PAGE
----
FIG. 9 shows a stepwise process of restricting the output according to the remaining charge of the storage battery 30;

FIG. 10 is a block diagram illustrating structure of another electric vehicle 15A with a fuel-cells system 10A mounted thereon, as a second embodiment according to the present invention;

FIG. 11 is a flowchart showing a routine of checking the remaining charge executed in the fuel-cells system 10A of the second embodiment to detect the remaining charge of the storage battery 30;

FIG. 12 is a block diagram illustrating structure of still another electric vehicle 15B with a fuel-cells system 10B mounted thereon, as a third embodiment according to the present invention;

FIG. 13 is a graph showing output characteristics of the fuel cells 30 and the storage battery 30 in various charge states; and

FIG. 14 is a flowchart showing a routine of checking the remaining charge executed in the fuel-cells system 10B of the third embodiment to detect the remaining charge of the storage battery 30.

DESCRIPTION OF THE PREFERRED EMBODIMENTS

Some modes of carrying out the present invention are described as preferred embodiments, in order to further clarify the structures and functions of the present invention. FIG. 1 is a block diagram schematically illustrating structure of an electric vehicle 15 with a fuel-cells system 10 mounted thereon, as a first embodiment according to the present invention. The fuel-cells system 10 of the embodiment is mounted on the electric vehicle 15 and works as a power source for driving the vehicle 15. The fuel-cells system 10 primarily includes fuel cells 20, a storage battery 30, auxiliary machinery 34, a DC/DC converter 36, an on/off switch 38, a remaining charge monitor 46, a control unit 50, an inverter 80, and a current sensor 90 and supplies electric power to a motor 32 for driving the vehicle. The following describes the constituents related to the fuel-cells system 10 in the electric vehicle 15.

The fuel cells 20 are polymer electrolyte fuel cells, which are constructed as a stack of plural unit cells 28. The fuel cells 20 receive a supply of hydrogen-containing gaseous fuel on the side of cathodes and a supply of oxygen-containing oxidizing gas on the side of anodes and generate an electromotive force through the electrochemical reactions shown below:

H2 →2H+ +2e-                         (1)

(1/2)O2 +2H+ +2e- →H2 O         (2)

H2 +(1/2)O2 →H2 O                    (3)

Equations (1), (2), and (3) respectively denote a reaction occurring at the cathodes, a reaction occurring at the anodes, and a total reaction occurring in the whole fuel cells 20. FIG. 2 is a cross sectional view illustrating structure of each unit cell 28 in the stack of fuel cells 20. The unit cell 28 includes an electrolyte membrane 21, an anode 22, a cathode 23, and separators 24 and 25.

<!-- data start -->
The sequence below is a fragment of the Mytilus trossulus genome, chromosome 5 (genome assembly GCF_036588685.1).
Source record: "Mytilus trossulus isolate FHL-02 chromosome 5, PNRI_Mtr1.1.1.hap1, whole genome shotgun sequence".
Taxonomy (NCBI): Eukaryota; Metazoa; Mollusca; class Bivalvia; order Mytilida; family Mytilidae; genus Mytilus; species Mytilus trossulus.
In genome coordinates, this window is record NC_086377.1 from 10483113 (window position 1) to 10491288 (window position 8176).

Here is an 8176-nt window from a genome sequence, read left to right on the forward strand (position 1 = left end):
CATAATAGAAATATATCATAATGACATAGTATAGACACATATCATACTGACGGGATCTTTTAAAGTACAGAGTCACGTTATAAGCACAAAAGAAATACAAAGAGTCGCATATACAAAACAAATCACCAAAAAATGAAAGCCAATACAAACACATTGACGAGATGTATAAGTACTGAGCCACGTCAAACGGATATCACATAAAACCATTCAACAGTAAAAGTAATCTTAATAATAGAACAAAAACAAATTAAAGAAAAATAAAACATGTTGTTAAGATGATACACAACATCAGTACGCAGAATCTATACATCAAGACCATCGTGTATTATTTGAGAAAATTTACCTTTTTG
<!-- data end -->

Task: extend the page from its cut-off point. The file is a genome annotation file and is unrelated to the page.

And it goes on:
The anode 22 and the cathode 23 are gas diffusion electrodes arranged across the electrolyte membrane 21 to construct a sandwich-like structure. The separators 24 and 25 are disposed outside the sandwich-like structure and respectively connected to the anode 22 and the cathode 23 to form flow paths of gaseous fuel and oxidizing gas. Flow paths 24P of gaseous fuel are defined by the anode 22 and the separator 24, whereas flow paths 25P of oxidizing gas are defined by the cathode 23 and the separator 25. Although the separators 24 and 25 respectively form the flow paths on their single side faces in the drawing of FIG. 2, ribs are formed on either side faces of each separator in the actual state. Namely one side face of each separator combined with the anode 22 forms the flow paths 24P of gaseous fuel, while the other side face combined with the cathode 23 of an adjoining unit cell forms the flow paths 25P of oxidizing gas. In this manner, the separators 24 and 25 are joined with the gas diffusion electrodes to define gas flow paths and separate the flow of gaseous fuel from the flow of oxidizing gas between the adjoining unit cells. In the process of laying a number of unit cells 28 one upon another to form a stack structure, the two separators located on both ends of the stack structure may have ribs only on their single side faces coming into contact with the gas diffusion electrodes.